Energetic probing for the electron transfer reactions sensitized by 9,10-dicyanoanthracene and 9-cyanoanthracene and their modified zeolite particles

Yu Chen Chang, Pei Wen Chang, Chong Mou Wang

Research output: Contribution to journalArticle

16 Citations (Scopus)

Abstract

The photooxidation of diphenylamine (DPA) and triphenylphosphine (P(C6H5)3) sensitized by 9,10-dicyanoanthracene (DCA) and 9-cyanoanthracene (CA) was investigated in this work. Theoretically and evidently, DPA could quench the excited DCA and CA (denoted DCA* and CA*) via an electron transfer pathway. The Stern-Volmer quenching rate constants were calculated to be ca. 4 × 104 equiv-1 s-1 for both DCA* and CA*. In contrast to DPA, P(C6H5)3 showed no quenching effects on DCA* and CA* and only P(C6H5)3 was excited along with the sensitizers upon the exposure to UV light (260 nm). The formal potentials of DCA*/- and CA*/- were thus concluded to be located between the formal potentials of DPA+/0 (1.5 V vs SCE) and the formal potentials of P(C6H5)3+/0 (ca. 2 V vs SCE). Oxygen could significantly quench DCA* and CA* via an energy transfer pathway. Photooxygenations of P(C6H5)3 and (C6H5)3CH were carried out using the DCA- and CA-exchanged zeolite particles (denoted NaY/DCA and NaY/CA) as the heterogeneous catalysts. Noticeably, as DCA and CA were adsorbed on the zeolite particles, their excited states became longer-lived (ca. 100 ns) as compared to the solution counterparts (ca. 13 ns under nitrogen), which also caused a severe retardation to the electron transfer between the electron donors outside the zeolite particles and the DCA*(NaY) and CA*(NaY). Iron(II) ions could activate these retarded photoinduced electron transfer reactions. Under the photocatalysis of the NaY/Fe2+/DCA particle, P(C6H5)3O could be generated from P(C6H5)3 in aerated CH3CN. If AgF was added, the major product shifted from P(C6H5)3O to P(C6H5)3F2. Under a similar photolysis condition, (C6H5)3CF was the major derivative of triphenylmethane. These results suggested that P(C6H5)3+, P(C6H5)32+, and (C6H5)3C+ had been generated. Electron transfer reaction was evidenced to play a key role in the NaY/Fe2+/DCA- and NaY/Fe2+/CA-sensitized photoreactions.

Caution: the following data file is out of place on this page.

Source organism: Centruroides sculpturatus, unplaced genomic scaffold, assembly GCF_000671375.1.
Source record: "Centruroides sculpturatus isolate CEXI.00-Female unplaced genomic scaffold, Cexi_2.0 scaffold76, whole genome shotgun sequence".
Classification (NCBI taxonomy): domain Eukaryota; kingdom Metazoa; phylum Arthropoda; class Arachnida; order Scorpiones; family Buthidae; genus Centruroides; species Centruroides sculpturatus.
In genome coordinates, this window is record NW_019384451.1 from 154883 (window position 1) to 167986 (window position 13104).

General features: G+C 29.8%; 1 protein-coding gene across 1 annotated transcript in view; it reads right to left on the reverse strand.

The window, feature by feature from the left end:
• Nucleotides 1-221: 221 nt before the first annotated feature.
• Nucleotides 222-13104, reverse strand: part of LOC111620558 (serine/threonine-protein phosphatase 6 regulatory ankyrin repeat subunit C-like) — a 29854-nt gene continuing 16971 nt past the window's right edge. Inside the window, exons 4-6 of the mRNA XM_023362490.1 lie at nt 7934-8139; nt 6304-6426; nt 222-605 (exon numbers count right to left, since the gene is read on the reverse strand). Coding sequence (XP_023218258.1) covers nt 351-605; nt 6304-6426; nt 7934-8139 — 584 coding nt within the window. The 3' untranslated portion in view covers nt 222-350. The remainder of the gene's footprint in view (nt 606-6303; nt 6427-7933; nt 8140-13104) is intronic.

Original languageEnglish
Pages (from-to)1628-1633
Number of pages6
JournalJournal of Physical Chemistry B
Volume107
Issue number7
DOIs
Publication statusPublished - 2003 Feb 20